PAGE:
Marcell Sihombing, CR-21
A discussion on privatization of BUMN. Photo by: Edwin.
Towards the end of 2016, the government issued Government Regulation No. 72 of 2016
(Amendment) which amended Government Regulation No. 44 of 2005
on Procedures for the Investment and Administration of State Capital in State-Owned Enterprises and Limited-Liability Companies (Regulation 44/2005). In general, the Amendment focuses on the establishment of holding companies for state-owned enterprises (BUMN).
Another highlight of the Amendment relates to the ability for government to transfer the shares of one BUMN to another BUMN without first having to incorporate any transfer plan into the State Budget. Thus, the government may now transfer state capital invested in one BUMN to another BUMN without having to first secure any approval from the House of Representatives (House). However, administrative and legal discipline as regards the investment of state capital in BUMNs and limited-liability companies (perseroan terbatas
– “PT”) is seen as vital, seeing as all state capital which is invested in BUMNS and PTs are state assets and thus their management must be able to be accounted for.
It is in this context that several experts have ventured their criticism over the contents of the Amendment. For example, Said Didu, the former Secretary to the Ministry of BUMNs has asserted that while the underlying reason for the Amendment is quite satisfactory and should prove beneficial in general, the potential legal issues that may arise in regard to the transfer of state assets to private parties could prove cause for concern.
During a discussion organized by the Populi Center in conjunction with Smart FM in Jakarta last Saturday, Mr. Didu stated that Law No. 19 of 2003
on State-Owned Enterprises (BUMN Law) basically stipulates that any transfer of stocks or cash to private parties is to be considered as an act of privatization. Indeed, Article 78 of the BUMN Law actually regulates that a privatization may be undertaken through the sale of stocks according to capital-market regulatory framework, or through direct sales to investors or any private company’s management personnel or employees. However, Article 24 (5) of Law No. 17 of 2003
on State Finance (State Finance Law) also requires that the privatization of any state corporation (perusahaan negara
) must be approved by the House.
Supporting Mr. Didu’s point of view, Zulfan Lindan, a Lawmaker at Commission VI of the House, expressed his objection as regards the transfer of state assets to private companies without the obligation to first secure the approval of the House. Mr. Lindan believes that this policy has the potential to violate the constitution.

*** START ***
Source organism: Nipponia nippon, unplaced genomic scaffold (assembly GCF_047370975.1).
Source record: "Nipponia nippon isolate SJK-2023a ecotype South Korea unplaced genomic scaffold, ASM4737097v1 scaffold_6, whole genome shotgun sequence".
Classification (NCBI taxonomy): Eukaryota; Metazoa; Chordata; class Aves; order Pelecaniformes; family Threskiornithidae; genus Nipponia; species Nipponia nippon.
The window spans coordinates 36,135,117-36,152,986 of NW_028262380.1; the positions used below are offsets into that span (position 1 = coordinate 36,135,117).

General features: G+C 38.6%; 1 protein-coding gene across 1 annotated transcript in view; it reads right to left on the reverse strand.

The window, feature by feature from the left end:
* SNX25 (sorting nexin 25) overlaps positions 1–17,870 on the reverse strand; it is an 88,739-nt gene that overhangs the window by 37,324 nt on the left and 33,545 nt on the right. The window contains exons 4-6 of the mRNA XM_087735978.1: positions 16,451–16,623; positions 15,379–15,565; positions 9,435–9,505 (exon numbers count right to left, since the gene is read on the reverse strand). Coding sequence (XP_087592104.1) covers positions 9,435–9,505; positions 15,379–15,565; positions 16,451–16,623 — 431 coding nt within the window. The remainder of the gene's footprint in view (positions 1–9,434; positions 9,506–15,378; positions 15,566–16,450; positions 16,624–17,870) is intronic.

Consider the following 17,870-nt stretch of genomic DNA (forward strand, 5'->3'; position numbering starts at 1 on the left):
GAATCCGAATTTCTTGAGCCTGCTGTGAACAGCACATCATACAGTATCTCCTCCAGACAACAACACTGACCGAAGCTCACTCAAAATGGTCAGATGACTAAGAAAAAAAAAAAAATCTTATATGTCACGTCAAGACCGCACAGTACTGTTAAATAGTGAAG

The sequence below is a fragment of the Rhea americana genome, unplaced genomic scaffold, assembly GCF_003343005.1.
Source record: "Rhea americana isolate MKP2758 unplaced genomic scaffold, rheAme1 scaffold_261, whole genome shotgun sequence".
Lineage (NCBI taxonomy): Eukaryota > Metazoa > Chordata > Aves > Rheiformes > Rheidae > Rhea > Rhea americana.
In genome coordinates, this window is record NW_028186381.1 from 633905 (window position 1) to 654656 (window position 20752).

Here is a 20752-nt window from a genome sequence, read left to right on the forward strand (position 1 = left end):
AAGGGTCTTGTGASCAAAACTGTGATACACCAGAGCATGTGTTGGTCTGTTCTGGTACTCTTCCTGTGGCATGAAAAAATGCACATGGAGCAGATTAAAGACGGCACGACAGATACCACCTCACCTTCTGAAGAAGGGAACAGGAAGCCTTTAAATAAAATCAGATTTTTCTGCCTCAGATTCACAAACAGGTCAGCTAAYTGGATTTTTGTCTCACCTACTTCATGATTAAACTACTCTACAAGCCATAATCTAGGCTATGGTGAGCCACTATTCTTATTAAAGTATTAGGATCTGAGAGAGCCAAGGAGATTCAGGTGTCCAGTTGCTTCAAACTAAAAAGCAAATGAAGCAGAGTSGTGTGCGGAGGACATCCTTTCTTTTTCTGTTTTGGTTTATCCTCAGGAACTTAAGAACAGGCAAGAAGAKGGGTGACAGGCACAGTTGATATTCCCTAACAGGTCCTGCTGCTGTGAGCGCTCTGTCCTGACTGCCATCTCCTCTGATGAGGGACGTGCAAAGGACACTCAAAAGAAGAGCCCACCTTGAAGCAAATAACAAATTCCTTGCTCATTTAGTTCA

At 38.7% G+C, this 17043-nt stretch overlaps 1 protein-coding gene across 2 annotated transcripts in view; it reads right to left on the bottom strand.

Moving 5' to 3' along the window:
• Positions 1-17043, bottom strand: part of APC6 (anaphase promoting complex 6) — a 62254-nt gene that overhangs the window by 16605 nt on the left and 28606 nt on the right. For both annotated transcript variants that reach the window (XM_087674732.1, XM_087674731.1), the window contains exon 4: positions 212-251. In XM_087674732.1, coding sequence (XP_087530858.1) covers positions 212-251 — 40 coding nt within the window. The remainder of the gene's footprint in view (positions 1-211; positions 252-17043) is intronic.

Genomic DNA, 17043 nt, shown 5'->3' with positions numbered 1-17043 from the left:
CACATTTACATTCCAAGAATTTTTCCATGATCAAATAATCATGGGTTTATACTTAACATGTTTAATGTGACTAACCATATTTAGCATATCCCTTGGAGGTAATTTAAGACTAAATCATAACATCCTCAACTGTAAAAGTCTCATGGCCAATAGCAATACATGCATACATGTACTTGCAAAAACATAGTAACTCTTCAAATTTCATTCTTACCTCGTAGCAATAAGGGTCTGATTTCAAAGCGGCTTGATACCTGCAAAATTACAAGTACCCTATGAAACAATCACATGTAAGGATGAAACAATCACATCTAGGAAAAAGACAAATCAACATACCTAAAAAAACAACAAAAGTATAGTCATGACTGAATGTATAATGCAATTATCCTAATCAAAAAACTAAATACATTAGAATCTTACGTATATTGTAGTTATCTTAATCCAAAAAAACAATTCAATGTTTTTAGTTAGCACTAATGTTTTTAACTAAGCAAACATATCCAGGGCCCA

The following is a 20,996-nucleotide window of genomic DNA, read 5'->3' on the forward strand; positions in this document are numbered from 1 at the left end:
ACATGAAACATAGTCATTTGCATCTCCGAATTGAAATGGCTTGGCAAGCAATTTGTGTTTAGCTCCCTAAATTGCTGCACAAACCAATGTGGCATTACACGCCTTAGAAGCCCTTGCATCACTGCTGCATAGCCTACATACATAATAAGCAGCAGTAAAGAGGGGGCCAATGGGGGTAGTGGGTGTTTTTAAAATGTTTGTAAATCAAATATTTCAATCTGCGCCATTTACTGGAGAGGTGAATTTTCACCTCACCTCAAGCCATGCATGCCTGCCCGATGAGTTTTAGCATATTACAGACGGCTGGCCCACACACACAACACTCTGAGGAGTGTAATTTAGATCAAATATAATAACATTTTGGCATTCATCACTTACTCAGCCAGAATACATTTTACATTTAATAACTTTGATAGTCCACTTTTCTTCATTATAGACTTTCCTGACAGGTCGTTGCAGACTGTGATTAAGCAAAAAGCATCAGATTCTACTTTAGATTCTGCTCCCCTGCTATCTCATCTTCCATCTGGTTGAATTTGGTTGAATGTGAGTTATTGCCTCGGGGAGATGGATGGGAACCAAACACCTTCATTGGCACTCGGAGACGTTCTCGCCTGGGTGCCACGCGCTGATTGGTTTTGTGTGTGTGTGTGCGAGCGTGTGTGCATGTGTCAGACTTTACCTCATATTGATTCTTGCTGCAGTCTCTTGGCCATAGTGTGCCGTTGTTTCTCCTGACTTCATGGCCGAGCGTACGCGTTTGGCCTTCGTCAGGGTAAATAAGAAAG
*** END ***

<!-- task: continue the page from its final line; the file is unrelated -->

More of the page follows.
“No can do, that is the system. Bypassing this [House approval] stage would ultimately lead to disarray,” asserted Mr. Lindan.
With this concern in mind, Mr. Lindan stated that the House was planning to clarify this matter over the course of the coming week.
On a different note, Danang Girindrawardana, the Head of Public Policy at the Employer’s Association of Indonesia (APINDO) and representing his fellow entrepreneurs has warmly welcomed the chance for business contribute more to the country’s development.
“We [businesses] would be happy to become part of BUMNs. Purchasing BUMN assets may become our form of contribution to the country’s strategic development, however we don’t want to violate any prevailing laws or regulations,” Mr. Girindrawardana asserted.
Nevertheless, Mr. Girindrawardana also pointed out that some questions still remained as regards the synchronization of the Amendment with the BUMN Law and the State Finance Law, and stated that Indonesia’s business community would remain on its guard in the meantime. Realizing that many BUMNs tangle with various legal issues, Mr. Girindrawardana explained that businesses basically don’t want to involve themselves with additional problems, not to mention the potential issues which could stem from the provisions regulated under the Amendment which address the transfer of assets. The concern is that private enterprise could become entangled in corruption allegations relating to the purchase of state assets.